"Here we close our commentaries on the historical books of the Old Testament. For the rest (that is, Judith, Tobit, and the books of Maccabees) are counted by St Jerome out of the canonical books, and are placed amongst the Apocrypha, along with Wisdom and Ecclesiasticus, as is plain from the Prologus Galeatus. Nor be thou disturbed, like a raw scholar, if thou shouldest find anywhere, either in the sacred councils or the sacred doctors, these books reckoned as canonical. For the words as well of councils as of doctors are to be reduced to the correction of Jerome. Now, according to his judgment, in the epistle to the bishops Chromatius and Heliodorus, these books (and any other like books in the canon of the bible) are not canonical, that is, not in the nature of a rule for confirming matters of faith. Yet, they may be called canonical, that is, in the nature of a rule for the edification of the faithful, as being received and authorised in the canon of the bible for that purpose. By the help of this distinction thou mayest see thy way clearly through that which Augustine says, and what is written in the provincial council of Carthage." (In ult. Cap. Esther. Taken from A Disputation on Holy Scripture by William Whitaker (Cambridge: University, 1849), p. 48. See also Cosin's A Scholastic History of the Canon, Volume III, Chapter XVII, pp. 257-258 and B.F. Westcott's A General Survey of the Canon of the New Testament, p. 475.)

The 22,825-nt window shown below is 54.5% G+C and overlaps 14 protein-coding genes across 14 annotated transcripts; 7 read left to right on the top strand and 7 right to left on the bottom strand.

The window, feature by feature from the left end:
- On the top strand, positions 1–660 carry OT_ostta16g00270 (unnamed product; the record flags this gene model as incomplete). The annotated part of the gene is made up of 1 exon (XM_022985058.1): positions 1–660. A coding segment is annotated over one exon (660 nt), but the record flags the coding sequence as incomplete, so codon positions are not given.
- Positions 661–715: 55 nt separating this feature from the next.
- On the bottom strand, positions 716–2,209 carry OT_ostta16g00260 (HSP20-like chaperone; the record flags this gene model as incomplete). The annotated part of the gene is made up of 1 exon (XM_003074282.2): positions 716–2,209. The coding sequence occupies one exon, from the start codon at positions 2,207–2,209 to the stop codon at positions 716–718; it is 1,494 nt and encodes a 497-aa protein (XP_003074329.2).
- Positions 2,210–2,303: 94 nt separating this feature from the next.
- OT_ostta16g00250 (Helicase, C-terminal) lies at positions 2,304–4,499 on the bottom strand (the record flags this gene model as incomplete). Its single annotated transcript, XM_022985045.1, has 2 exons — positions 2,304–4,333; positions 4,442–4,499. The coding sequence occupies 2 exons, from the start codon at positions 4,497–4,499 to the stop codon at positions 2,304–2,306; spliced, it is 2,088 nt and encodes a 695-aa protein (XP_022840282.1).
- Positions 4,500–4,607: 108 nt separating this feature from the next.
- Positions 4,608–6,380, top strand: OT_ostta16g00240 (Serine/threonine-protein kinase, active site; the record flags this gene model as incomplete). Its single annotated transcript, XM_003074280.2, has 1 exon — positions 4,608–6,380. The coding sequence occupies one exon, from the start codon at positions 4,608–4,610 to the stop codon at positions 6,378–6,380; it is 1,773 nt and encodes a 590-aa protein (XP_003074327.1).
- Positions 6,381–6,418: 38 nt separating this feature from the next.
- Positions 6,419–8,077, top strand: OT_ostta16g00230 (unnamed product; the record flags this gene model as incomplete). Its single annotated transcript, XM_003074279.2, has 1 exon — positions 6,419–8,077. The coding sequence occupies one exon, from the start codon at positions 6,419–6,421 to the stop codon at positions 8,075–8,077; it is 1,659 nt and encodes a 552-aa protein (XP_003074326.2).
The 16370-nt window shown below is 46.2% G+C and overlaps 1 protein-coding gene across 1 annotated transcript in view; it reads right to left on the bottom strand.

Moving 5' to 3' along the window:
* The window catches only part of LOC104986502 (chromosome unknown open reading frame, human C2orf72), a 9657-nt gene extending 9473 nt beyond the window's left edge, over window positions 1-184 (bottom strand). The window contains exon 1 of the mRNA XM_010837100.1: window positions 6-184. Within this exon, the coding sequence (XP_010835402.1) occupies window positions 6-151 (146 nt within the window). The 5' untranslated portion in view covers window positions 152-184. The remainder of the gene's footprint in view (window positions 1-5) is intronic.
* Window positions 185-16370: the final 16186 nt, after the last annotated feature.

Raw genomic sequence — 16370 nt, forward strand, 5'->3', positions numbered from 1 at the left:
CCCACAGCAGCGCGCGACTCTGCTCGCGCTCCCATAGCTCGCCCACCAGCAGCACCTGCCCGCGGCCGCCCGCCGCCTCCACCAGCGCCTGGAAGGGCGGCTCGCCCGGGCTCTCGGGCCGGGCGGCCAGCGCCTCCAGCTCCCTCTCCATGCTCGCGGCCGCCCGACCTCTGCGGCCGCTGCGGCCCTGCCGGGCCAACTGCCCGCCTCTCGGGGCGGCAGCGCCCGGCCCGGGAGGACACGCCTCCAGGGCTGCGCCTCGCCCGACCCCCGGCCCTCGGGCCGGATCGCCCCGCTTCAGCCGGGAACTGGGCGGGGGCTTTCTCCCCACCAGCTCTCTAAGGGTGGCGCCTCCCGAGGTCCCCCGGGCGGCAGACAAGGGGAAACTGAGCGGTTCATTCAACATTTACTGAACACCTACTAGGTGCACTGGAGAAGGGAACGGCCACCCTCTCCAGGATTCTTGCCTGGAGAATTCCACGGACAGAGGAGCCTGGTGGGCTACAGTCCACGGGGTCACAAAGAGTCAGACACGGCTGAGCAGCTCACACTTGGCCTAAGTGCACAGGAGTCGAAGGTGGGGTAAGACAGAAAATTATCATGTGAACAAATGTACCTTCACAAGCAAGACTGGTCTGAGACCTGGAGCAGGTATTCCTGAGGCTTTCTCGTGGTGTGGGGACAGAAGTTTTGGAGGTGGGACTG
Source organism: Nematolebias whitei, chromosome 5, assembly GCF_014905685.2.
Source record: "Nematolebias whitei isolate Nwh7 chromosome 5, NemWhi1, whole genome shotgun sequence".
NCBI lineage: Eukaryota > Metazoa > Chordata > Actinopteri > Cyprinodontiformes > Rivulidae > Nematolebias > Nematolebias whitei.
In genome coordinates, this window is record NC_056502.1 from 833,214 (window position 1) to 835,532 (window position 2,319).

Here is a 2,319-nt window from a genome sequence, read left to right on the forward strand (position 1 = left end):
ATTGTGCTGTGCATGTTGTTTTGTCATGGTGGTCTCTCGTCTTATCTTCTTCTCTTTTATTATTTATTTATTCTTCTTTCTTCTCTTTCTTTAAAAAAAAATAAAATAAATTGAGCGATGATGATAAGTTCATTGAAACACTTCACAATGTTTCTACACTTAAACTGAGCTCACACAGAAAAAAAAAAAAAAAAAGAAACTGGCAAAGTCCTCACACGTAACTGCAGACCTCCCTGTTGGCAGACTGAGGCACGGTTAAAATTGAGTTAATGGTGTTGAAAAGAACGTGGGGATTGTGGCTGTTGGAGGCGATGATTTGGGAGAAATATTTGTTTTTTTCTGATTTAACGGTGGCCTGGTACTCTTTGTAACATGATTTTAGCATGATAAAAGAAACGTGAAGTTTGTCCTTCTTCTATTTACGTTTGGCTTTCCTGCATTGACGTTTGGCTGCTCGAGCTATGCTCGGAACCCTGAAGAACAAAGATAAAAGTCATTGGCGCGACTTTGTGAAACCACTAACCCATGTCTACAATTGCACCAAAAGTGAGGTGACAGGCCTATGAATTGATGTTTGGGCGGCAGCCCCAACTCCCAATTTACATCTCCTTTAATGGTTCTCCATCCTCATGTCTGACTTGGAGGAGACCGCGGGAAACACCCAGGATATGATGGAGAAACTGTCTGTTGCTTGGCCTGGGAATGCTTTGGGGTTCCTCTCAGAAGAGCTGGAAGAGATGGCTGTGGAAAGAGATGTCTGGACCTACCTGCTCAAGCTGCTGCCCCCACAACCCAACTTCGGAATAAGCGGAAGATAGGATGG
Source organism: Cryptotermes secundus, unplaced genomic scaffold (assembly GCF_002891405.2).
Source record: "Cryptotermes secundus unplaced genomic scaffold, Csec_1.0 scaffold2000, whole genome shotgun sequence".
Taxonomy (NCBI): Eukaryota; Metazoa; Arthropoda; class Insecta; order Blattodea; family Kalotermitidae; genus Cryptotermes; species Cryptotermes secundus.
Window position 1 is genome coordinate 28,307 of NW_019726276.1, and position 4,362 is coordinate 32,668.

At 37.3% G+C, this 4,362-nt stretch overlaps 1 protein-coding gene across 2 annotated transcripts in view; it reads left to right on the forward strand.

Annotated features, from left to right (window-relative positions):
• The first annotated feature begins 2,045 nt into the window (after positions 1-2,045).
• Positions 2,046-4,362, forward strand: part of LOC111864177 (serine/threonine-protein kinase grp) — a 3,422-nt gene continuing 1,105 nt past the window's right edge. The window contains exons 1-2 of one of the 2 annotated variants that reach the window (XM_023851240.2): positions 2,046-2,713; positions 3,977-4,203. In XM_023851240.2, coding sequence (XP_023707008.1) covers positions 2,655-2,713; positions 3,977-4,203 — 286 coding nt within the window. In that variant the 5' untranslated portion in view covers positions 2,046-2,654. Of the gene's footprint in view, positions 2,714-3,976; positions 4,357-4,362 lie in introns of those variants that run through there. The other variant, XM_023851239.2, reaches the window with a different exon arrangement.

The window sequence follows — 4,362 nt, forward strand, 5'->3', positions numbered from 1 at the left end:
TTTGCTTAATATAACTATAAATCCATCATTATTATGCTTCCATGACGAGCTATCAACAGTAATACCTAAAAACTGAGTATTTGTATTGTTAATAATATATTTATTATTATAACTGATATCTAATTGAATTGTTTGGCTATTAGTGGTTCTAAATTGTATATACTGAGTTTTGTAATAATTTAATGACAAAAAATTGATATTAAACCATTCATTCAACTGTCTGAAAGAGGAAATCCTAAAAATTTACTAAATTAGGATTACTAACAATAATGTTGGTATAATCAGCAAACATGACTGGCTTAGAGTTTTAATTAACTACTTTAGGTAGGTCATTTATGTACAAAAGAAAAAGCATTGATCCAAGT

These statements by Catejan are a fair summary of the overall view of the Church in both the East and West from the time of Athanasius and Jerome up through the 16th Century. Jerome's opinion completely dominated that of the ensuing centuries in the Western Church as is seen in the testimony of Cajetan. The following is a brief documentation of some of the leading theologians and doctors of the Church throughout the centuries as confirmation of Cardinal Cajetan's views:
6th Century:
Gregory the Great - "With reference to which particular we are not acting irregularly, if from the books, though not Canonical, yet brought out for the edification of the Church, we bring forward testimony. Thus Eleazar in the battle smote and brought down an elephant, but fell under the very beast that he killed" (1 Macc. 6.46). (Library of the Fathers of the Holy Catholic Church, (Oxford: Parker, 1845), Gregory the Great, Morals on the Book of Job, Volume II, Parts III and IV, Book XIX.34, p.424.)
Junilius - North African Bishop - States that the books that are canonical are those according to the Hebrew Canon - He follows Jerome.
Primasius - North African Bishop - Follows Jerome in his evaluation of the canonical OT books.
Anastasius of Antioch - States that there are 22 OT canonical books
Leontius - Follows the Hebrew Canon
Let this be clear – since at this time we did not have a dogmatic definition from an ecumenical council – individual bishops could indeed decree some variation for their jurisdiction.
7th Century